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More “communication” may just be more dubious data

Thursday, July 18, 2013

Many people will have seen the saturation advertising on the Commonwealth Government’s “Plan for Better Schools”. One of the key points in this campaign is “Better Communication with Parents”, so I thought I would have a look at the website to read more. Imagine my surprise when the only reference I could find was a section on “More Information for Parents” about more data on the My Schools website, information which schools already provide in their Annual Report on each school’s website.

This raises the question of the difference between information and communication. There is already information overload and governments seem obsessed with data. Schools no doubt will be required to supply more statistical data. However, does this really mean parents will have better communication with their children’s schools?

Good communication involves both speaking and listening. All parents from time to time have concerns about their children’s experience at school whether it is academic, social or behavioural. For these concerns to be addressed there has to be opportunity for communication, which is a two-way thing, whereas the data avalanche is all one way, from the top down.

Schools need to be approachable and to provide a variety of opportunities for parents to engage with teachers and the school leadership about the progress and well being of their children.

Will self-management produce real leadership?

Tuesday, October 02, 2012

The Education Minister, John Paul Langbroek, recently announced the 26 schools which will pilot the Queensland Independent Public Schools program.  These schools, “are to have the freedom to directly recruit teachers and to build a team that is able to deliver innovative educational practices, as well as having more autonomy to manage infrastructure and financial resources”.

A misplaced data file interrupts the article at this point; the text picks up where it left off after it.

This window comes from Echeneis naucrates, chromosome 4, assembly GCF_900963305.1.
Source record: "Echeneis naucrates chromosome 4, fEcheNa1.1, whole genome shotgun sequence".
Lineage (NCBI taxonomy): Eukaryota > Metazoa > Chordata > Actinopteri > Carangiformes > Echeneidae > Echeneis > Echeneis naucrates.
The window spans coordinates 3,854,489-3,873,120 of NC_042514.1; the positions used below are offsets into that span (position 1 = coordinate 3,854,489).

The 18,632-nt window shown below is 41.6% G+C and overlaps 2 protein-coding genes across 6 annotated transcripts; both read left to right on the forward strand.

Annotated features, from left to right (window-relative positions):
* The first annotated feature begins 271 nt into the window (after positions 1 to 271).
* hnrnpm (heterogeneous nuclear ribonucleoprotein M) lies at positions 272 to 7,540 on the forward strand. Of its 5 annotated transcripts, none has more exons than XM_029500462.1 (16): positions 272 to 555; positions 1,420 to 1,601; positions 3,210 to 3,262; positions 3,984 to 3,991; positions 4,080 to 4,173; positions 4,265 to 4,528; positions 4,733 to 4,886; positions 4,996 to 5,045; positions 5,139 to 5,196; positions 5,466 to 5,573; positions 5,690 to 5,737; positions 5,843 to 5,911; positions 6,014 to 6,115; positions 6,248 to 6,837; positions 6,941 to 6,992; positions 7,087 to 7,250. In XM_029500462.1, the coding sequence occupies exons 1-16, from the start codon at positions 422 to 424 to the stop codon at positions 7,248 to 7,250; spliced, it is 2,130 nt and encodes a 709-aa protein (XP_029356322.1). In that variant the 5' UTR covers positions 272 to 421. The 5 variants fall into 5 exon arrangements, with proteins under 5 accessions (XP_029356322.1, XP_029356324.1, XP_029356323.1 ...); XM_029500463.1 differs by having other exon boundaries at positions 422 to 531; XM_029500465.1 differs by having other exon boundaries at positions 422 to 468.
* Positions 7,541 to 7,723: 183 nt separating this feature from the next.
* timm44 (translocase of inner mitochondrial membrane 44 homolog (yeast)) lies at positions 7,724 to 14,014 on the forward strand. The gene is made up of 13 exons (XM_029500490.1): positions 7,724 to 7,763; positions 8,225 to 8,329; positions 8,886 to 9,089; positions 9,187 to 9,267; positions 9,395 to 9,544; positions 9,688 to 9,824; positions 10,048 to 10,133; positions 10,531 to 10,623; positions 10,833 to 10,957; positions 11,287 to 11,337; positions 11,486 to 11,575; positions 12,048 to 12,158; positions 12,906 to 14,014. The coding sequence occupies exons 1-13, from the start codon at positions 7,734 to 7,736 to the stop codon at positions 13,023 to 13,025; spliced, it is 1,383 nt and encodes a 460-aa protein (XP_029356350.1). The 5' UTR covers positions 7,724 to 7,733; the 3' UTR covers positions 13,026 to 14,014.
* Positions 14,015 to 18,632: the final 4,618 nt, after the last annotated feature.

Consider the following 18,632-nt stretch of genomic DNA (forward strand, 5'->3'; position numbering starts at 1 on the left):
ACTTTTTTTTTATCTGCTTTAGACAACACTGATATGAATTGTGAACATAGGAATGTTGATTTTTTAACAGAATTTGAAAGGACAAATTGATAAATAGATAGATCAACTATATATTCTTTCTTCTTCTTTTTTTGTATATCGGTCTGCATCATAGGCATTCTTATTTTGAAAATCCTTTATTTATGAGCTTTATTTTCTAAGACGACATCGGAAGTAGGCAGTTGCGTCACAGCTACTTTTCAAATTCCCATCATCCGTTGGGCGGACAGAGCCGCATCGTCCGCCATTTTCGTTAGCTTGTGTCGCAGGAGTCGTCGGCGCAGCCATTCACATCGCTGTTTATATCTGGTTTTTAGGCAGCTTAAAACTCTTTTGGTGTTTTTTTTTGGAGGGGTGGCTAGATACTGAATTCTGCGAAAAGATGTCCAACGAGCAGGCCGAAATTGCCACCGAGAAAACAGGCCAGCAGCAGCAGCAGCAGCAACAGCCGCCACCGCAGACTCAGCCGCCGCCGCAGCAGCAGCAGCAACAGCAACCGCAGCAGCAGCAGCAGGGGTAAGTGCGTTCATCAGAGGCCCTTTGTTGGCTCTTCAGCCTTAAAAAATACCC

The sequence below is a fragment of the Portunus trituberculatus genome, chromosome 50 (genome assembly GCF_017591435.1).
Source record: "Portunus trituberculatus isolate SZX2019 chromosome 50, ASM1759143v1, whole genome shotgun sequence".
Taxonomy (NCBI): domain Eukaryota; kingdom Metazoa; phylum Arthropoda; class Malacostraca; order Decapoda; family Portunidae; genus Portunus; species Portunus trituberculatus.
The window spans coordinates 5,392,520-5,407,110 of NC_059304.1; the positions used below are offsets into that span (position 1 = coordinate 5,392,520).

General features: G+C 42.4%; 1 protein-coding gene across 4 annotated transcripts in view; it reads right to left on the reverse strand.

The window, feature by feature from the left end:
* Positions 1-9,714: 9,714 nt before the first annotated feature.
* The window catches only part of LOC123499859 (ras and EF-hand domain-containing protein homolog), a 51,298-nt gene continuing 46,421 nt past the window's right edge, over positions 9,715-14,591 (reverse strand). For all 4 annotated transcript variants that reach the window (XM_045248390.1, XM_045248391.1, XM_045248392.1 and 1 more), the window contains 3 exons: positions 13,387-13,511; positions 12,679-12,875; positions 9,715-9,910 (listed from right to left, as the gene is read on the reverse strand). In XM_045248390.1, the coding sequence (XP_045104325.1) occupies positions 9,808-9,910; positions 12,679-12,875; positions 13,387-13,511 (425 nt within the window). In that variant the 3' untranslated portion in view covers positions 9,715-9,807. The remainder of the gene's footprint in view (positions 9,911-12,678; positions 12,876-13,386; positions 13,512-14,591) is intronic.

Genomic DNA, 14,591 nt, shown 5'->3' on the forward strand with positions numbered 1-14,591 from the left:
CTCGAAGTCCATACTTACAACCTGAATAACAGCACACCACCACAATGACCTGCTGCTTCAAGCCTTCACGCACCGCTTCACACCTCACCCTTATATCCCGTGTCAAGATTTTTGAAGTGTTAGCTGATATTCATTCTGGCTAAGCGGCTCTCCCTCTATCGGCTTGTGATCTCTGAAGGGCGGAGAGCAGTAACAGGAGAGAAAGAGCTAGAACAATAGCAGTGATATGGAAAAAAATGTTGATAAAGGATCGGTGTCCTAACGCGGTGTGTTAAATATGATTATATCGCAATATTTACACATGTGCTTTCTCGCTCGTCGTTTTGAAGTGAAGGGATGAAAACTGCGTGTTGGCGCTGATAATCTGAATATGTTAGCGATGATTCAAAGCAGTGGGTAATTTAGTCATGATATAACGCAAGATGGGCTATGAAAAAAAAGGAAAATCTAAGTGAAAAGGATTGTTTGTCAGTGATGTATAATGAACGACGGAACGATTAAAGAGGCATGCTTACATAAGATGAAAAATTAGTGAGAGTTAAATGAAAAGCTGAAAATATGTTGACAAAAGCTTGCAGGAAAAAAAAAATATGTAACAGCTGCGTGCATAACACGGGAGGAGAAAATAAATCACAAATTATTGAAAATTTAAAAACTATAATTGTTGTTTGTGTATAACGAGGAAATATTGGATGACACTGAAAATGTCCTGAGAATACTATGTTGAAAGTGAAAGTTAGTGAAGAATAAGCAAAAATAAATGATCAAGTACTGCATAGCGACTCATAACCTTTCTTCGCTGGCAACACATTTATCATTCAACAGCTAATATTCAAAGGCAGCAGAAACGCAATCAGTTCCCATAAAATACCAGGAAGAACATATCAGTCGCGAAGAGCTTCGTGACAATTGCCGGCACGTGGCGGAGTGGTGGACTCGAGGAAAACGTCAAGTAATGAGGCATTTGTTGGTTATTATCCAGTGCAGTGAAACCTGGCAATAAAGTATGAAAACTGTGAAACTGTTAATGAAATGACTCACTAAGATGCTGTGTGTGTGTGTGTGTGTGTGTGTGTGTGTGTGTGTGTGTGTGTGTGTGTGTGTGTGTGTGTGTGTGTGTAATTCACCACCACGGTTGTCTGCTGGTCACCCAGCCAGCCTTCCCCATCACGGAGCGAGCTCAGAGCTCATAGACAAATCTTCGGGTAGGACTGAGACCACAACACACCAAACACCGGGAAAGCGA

The issue with this policy is that while the rhetoric supports autonomy, the amount of independence and self-management is limited. Indeed, financial support to help this process is only $50,000 start up and $50,000 annually per school. No doubt there are also expectations on the part of the state government that these autonomous schools will show efficiencies and improvements on various measures.

Autonomy and self-management are positive ideas and if genuinely implemented could give principals and their leadership teams greater ability to respond to the educational needs of their students. However, there can be a problem if they are simply being given more of the responsibility but not much more power or resources.

Self-management does not mean that the principal can do what he or she likes. Principals will have to work with a school council which will be made up of community members, school parents and nominated representatives.

All of this focuses on the role of the principal as a manager when perhaps a more important role is the principal as an educational leader who can ensure that programs in his or her school are really meeting the needs of their students in terms of their academic, physical and even more important their character development.

It is to be hoped that principals will be given sufficient and appropriate training so that they can meet the very challenging requirements of being a self-managing leader.

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